Jerrys Plains locals gathered on Saturday to alert the broader community about the perils facing their town and district by current mining activity and mine proposals.
|Jerrys Plains locals|
The group erected an arresting series of four billboards displaying the prime agricultural land in the area, and dire pictures of what will become of the district should the current mining proposals proceed.
Local resident Bryan Chapman said, “We want people driving through this very fertile land to understand that it is under immediate threat from coal mining. What they see now – the world-class horse studs, the vineyards, the super-productive farmland – will be turned into an enormous underground and open-cut coal pit. The coal will be shipped overseas and burnt, and what’s left of the water will be turned into poisonous waste.”
The signs were designed and funded by the “Jerrys in Jeopardy” community group, formed to alert the community to the imminent threats posed to the district by mining proposals that encircle – and undermine – the district.
Local farmer Ian Moore is dismayed at the prospects for Jerrys Plains should all the proposals go ahead. “One of the main problems – corruption notwithstanding – is that each mine and mine extension is looked at in its own right, without taking into account the cumulative impacts of all the other current and proposed mining activity. If every mining proposal for this area goes ahead, combined with what’s already going on, Jerrys Plains and this entire community will cease to exist. With it will go the land that produces the finest food, wine and thoroughbreds that Australia and the world have to offer.”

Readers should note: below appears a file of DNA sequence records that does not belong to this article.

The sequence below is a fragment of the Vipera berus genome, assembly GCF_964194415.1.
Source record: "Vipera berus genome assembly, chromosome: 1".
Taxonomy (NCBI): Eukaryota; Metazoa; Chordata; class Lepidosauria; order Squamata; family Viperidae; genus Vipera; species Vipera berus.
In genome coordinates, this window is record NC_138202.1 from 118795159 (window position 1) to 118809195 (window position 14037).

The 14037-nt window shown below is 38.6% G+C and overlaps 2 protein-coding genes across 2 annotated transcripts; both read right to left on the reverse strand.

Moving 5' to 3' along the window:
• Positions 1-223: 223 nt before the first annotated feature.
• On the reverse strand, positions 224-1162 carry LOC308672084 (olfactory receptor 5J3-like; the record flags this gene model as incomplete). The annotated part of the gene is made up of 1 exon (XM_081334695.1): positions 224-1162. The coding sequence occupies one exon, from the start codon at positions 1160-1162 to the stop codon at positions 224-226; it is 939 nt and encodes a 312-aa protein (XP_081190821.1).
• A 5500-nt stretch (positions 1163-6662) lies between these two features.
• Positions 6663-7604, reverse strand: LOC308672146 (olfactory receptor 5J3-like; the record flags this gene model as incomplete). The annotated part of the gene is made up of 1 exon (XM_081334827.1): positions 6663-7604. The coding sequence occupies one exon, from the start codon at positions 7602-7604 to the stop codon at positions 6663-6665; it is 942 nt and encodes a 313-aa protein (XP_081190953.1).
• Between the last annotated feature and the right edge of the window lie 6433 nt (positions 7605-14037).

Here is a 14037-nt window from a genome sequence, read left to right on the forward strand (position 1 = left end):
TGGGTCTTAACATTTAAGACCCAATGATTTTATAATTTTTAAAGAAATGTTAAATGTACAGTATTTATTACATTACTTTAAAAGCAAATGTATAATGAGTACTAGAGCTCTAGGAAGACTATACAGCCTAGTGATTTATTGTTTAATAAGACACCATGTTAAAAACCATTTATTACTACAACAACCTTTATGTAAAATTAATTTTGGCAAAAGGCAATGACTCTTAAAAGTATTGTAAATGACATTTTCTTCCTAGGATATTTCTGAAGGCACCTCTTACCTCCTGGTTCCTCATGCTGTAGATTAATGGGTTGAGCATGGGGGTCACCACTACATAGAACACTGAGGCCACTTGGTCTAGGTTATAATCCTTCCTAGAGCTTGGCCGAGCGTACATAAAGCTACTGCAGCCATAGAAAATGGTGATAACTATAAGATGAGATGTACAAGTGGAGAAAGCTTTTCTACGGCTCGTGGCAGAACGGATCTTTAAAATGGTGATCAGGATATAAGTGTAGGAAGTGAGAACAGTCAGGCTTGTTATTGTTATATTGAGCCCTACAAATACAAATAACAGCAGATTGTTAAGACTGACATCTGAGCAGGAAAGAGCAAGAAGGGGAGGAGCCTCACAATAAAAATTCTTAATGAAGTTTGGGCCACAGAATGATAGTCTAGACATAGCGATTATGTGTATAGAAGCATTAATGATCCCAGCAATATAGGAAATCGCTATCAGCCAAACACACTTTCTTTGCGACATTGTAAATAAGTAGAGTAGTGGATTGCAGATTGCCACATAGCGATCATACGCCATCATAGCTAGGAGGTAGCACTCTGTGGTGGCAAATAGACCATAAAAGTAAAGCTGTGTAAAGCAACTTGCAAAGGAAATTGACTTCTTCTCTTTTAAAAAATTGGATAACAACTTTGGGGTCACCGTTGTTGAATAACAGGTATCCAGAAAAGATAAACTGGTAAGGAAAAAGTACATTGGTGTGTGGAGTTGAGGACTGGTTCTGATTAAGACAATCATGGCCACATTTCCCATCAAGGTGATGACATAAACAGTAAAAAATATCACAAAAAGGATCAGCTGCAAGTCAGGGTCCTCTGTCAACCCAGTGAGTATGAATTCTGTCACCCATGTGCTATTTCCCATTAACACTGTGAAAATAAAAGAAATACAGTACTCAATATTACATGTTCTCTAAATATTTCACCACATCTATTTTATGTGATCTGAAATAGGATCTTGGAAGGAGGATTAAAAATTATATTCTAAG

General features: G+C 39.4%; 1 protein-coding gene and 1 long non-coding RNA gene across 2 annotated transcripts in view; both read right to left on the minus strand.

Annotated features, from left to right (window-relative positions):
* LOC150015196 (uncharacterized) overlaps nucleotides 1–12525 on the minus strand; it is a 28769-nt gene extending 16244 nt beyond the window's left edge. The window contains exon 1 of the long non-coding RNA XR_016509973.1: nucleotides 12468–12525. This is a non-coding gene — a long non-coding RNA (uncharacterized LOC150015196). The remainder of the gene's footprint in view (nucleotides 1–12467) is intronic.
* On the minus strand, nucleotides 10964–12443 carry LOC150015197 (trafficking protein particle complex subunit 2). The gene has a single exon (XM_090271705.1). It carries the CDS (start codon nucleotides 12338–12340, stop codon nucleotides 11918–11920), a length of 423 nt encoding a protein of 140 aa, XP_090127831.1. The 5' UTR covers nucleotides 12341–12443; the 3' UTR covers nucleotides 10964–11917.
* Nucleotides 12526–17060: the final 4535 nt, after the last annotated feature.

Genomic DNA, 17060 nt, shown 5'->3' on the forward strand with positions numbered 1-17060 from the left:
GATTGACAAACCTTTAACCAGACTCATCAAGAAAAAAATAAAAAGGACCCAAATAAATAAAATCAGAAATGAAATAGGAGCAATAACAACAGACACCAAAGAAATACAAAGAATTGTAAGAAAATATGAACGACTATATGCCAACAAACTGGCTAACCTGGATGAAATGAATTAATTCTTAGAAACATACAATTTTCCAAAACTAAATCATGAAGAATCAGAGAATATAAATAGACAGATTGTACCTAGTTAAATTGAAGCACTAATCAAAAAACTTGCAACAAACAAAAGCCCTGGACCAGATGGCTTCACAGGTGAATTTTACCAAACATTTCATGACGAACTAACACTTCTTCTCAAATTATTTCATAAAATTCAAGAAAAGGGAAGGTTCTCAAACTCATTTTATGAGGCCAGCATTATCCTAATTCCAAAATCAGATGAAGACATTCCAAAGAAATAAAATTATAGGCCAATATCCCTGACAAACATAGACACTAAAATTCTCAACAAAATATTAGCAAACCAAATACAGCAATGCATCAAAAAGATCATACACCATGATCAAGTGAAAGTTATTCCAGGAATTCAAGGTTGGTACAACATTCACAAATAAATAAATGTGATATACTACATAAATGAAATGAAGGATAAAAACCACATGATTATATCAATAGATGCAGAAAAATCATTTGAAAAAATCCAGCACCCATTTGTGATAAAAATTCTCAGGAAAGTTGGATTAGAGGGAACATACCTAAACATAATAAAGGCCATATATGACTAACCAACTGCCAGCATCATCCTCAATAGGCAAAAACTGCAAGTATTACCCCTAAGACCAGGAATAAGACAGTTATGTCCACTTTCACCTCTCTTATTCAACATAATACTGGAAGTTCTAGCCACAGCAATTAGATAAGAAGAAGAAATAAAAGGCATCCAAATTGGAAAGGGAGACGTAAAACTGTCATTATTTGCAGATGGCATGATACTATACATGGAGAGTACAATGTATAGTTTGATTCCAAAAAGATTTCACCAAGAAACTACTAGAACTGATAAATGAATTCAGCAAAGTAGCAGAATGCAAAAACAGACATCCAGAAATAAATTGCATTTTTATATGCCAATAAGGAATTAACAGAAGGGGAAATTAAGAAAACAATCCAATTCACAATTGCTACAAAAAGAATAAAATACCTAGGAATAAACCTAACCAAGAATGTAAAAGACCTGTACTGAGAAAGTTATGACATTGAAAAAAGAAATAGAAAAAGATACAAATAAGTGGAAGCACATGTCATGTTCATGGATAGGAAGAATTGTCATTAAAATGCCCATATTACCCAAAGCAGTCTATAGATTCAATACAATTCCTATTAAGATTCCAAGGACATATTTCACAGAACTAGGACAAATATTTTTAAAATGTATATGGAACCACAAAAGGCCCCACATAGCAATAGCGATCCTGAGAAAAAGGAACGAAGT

Earlier this year, Jerrys in Jeopardy hosted a community meeting where over 100 local residents voted unanimously in support of a motion to suspend all new mining activity close to the historic village.
One of the proposals threatening the town is currently the focus of an ICAC inquiry, with explosive corruption allegations surrounding the granting of the controversial NuCoal/Doyles Creek Mining Exploration Licence. A proposed underground “training” mine, it claims it requires the coal resource of around 500 million tonnes to support the training of around 100 students. In the face of staunch local opposition, the company has continued to demand access to alluvial lands for exploratory drilling.